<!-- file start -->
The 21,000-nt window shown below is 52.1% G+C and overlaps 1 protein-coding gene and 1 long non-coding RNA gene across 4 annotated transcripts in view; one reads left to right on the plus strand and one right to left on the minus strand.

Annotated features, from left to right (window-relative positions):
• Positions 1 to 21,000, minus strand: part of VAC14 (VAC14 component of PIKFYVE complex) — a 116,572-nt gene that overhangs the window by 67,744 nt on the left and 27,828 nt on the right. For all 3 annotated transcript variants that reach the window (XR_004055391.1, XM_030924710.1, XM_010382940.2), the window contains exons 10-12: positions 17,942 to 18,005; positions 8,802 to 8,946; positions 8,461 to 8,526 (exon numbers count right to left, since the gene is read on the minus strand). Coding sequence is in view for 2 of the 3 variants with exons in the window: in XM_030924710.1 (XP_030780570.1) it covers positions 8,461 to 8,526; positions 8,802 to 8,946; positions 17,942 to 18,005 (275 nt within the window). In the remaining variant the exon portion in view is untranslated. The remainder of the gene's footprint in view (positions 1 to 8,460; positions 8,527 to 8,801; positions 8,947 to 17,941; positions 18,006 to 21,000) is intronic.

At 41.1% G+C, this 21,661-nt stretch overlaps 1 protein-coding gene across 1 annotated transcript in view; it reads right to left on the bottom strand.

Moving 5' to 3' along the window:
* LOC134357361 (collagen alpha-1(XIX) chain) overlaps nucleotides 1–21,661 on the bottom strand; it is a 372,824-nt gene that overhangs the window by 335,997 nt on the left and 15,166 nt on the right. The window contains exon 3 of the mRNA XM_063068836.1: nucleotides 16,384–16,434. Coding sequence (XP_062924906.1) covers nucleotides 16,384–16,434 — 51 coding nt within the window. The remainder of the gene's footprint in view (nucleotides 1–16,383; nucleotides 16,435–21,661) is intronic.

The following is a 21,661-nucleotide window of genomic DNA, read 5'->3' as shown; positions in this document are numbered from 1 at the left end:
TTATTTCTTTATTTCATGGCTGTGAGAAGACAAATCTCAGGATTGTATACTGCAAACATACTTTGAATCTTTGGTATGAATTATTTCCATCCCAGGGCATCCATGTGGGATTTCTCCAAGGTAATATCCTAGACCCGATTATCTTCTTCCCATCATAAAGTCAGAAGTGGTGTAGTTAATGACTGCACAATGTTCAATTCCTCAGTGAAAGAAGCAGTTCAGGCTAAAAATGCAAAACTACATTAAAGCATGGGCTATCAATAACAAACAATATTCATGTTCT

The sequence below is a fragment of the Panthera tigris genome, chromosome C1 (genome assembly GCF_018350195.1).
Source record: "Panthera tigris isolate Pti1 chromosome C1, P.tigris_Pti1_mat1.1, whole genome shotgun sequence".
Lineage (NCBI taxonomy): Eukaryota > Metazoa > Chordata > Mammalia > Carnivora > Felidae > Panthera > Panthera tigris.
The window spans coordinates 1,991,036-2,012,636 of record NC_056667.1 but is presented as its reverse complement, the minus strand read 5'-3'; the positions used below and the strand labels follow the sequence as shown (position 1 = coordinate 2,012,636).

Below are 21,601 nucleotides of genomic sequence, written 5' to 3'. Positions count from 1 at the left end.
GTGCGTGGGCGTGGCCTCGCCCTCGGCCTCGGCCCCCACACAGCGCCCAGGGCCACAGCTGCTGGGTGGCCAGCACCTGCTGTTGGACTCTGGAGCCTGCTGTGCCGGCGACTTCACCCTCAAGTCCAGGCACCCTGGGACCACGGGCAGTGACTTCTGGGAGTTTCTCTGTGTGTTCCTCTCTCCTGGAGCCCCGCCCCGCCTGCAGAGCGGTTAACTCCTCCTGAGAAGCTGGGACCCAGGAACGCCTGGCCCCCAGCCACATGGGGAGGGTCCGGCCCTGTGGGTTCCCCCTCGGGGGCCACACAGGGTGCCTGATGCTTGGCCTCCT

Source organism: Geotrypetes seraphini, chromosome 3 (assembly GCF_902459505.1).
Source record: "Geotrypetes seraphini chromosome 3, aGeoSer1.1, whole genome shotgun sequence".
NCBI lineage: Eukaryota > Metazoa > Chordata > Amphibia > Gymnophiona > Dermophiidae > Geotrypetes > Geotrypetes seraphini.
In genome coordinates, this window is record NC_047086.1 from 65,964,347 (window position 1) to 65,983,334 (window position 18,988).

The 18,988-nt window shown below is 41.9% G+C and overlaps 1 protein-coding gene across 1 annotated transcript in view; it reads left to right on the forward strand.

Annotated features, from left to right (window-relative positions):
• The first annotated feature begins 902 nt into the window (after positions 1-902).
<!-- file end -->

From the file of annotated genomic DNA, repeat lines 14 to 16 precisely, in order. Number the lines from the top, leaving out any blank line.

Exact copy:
GTGCGTGGGCGTGGCCTCGCCCTCGGCCTCGGCCCCCACACAGCGCCCAGGGCCACAGCTGCTGGGTGGCCAGCACCTGCTGTTGGACTCTGGAGCCTGCTGTGCCGGCGACTTCACCCTCAAGTCCAGGCACCCTGGGACCACGGGCAGTGACTTCTGGGAGTTTCTCTGTGTGTTCCTCTCTCCTGGAGCCCCGCCCCGCCTGCAGAGCGGTTAACTCCTCCTGAGAAGCTGGGACCCAGGAACGCCTGGCCCCCAGCCACATGGGGAGGGTCCGGCCCTGTGGGTTCCCCCTCGGGGGCCACACAGGGTGCCTGATGCTTGGCCTCCT

Source organism: Geotrypetes seraphini, chromosome 3 (assembly GCF_902459505.1).
Source record: "Geotrypetes seraphini chromosome 3, aGeoSer1.1, whole genome shotgun sequence".